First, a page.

This study evaluated the effects of the mode of transportation on weight and metabolism of young bulls, which are generally transported by two systems: droving and truck. This experiment consisted of two phases: transportation and refeeding and involved transportation by droving and truck. Fifty young Nellore bulls were separated in equal numbers in both groups, droving group and truck group. In the transportation phase, animals were moved, in a 640-km journey. The refeeding phase consisted of 84 days and commenced after the animals arrived at the fattening farm. The effect of the transportation system on animals’ weight, metabolic hormones, and serum biochemistry was assessed after 28, 56, and 84 days. During the transportation phase, animals in the droving group lost 10.11 kg and animals in the truck group gained 13.1 kg. The truck group showed 20.5 kg of weight gain at the end of the refeeding phase. The highest triiodothyronine (T3) and thyroxine (T4) concentrations were observed on days 0 and 60 in the transportation phase in both droving and truck groups. The serum cortisol concentration was higher in the droving group than in the truck group on day 56 of the refeeding phase. The IGF-I concentrations were higher during the refeeding phase in the droving group than in the truck group. Our results showed that transportation by droving leads to increased weight loss and reduced further weight gain compared to transportation by truck and that serum concentrations of T4, cortisol, and insulin-like growth factor (IGF-I) hormones are altered by the transportation system.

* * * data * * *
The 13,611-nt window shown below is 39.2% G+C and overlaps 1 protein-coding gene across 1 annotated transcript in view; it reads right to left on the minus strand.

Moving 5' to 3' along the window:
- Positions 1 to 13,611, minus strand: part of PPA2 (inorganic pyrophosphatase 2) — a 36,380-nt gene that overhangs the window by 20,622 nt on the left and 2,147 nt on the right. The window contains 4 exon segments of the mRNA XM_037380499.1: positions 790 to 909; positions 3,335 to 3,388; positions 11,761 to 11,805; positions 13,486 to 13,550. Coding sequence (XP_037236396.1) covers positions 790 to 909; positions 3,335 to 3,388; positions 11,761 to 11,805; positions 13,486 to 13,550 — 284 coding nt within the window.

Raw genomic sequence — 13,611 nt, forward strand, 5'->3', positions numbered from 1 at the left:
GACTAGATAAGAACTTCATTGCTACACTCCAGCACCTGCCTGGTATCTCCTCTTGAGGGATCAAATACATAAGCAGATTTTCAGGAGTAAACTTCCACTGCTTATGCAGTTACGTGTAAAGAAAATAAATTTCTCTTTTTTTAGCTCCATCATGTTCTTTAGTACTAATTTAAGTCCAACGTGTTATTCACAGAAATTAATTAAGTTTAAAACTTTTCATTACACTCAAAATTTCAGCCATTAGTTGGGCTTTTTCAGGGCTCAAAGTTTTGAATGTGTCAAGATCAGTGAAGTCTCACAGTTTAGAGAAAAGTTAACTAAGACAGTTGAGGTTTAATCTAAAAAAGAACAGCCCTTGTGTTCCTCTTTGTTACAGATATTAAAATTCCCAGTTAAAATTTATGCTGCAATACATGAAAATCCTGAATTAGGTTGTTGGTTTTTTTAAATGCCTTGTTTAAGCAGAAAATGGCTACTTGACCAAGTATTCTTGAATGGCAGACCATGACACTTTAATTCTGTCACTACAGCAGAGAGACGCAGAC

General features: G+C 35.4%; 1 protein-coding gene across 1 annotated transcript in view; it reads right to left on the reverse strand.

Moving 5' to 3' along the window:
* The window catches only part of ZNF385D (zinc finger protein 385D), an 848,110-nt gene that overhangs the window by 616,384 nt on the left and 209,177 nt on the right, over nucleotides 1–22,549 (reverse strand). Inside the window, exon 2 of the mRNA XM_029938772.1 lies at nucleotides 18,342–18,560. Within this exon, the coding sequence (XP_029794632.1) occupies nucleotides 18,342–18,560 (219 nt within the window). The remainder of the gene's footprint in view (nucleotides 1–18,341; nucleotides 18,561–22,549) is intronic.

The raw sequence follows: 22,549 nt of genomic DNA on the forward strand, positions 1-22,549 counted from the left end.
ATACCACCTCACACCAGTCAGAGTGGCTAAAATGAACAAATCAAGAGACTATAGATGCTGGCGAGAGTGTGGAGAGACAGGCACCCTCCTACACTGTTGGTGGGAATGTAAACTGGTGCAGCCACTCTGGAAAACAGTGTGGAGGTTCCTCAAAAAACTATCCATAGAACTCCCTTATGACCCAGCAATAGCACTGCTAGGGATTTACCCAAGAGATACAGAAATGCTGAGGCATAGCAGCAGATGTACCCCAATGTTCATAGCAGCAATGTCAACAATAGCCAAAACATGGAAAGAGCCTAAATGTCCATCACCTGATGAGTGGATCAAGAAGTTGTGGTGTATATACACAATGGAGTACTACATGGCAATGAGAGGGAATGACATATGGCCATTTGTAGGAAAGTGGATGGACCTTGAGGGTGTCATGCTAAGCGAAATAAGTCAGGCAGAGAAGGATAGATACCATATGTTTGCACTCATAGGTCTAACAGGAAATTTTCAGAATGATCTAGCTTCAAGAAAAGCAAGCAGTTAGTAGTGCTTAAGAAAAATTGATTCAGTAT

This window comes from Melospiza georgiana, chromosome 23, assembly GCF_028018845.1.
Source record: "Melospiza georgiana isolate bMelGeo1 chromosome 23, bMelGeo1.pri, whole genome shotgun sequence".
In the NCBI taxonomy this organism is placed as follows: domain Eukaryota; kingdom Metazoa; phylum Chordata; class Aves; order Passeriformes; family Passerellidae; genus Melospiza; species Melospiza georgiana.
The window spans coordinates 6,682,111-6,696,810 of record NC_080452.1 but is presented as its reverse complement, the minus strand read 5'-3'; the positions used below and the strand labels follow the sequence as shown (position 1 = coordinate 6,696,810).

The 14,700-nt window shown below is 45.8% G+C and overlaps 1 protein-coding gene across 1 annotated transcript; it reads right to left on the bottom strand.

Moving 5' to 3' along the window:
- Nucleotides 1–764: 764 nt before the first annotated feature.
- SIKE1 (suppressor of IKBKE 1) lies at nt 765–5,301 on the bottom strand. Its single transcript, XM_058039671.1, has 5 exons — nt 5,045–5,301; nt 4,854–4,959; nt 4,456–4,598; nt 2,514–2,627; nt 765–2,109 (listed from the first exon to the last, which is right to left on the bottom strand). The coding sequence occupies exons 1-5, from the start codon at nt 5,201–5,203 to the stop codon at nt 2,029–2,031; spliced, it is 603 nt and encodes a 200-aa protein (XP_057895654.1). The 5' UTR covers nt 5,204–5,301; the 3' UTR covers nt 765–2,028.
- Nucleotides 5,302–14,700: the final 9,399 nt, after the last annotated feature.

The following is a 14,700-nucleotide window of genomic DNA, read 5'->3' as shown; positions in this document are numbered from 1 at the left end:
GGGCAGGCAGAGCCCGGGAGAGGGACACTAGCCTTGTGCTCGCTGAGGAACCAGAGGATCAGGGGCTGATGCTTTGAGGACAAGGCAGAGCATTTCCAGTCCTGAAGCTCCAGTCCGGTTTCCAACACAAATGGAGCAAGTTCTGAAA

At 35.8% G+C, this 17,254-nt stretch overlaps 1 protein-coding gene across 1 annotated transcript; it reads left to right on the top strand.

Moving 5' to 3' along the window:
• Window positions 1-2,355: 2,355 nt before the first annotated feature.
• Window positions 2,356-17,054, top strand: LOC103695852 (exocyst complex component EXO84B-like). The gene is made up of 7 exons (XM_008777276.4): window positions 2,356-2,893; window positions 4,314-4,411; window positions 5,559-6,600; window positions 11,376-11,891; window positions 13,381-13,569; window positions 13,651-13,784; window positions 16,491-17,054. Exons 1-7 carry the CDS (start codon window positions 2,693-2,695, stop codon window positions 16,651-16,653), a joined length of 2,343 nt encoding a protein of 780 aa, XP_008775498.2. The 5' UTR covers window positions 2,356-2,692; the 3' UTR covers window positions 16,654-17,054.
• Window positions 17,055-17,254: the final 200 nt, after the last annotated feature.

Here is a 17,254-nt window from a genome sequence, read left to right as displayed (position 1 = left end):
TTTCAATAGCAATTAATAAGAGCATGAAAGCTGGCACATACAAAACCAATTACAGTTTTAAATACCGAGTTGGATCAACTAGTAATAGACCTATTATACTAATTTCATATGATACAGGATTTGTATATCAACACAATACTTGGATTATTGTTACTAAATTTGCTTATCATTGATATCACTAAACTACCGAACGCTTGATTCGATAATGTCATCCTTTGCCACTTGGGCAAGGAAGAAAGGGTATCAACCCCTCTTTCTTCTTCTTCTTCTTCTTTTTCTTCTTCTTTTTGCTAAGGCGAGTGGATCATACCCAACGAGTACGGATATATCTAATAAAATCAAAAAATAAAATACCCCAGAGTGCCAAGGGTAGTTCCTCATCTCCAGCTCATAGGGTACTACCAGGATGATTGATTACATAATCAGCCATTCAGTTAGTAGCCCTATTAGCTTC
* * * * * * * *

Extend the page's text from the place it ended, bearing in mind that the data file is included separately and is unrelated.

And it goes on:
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The authors are grateful to the funding from Conselho Nacional de Desenvolvimento Cientifico e Tecnológico (CNPq), the daily and annual reports of the transportation by droving in the state from Agência Estadual de Defesa Sanitária Animal e Vegetal-MS (IAGRO-MS), Maurílio Meireles and his team for droving the animals, and Agricultural NPP Ltda. for the animals and infrastructure necessary for the development of this project. We also thank PhD. Eunice Oba for allowing the use of the Laboratory of Endocrinology from the Department of Animal Reproduction and Veterinary Radiology at the Veterinary and Animal Science College from UNESP, Botucatu campus.
Conflict of interest
None of the authors has a financial or personal relationship with other people or organizations that could inappropriately influence or bias the paper entitled “Effects of road transportation or droving on the weight and metabolism of young bulls.”
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D’Oliveira, M.C., Souza, M.I.L., Corrêa Filho, R.A.C. et al. Effects of road transportation or droving on the weight and metabolism of young bulls. Trop Anim Health Prod 46, 1447–1453 (2014). https://doi.org/10.1007/s11250-014-0663-9
- Compensatory gain
- Weight loss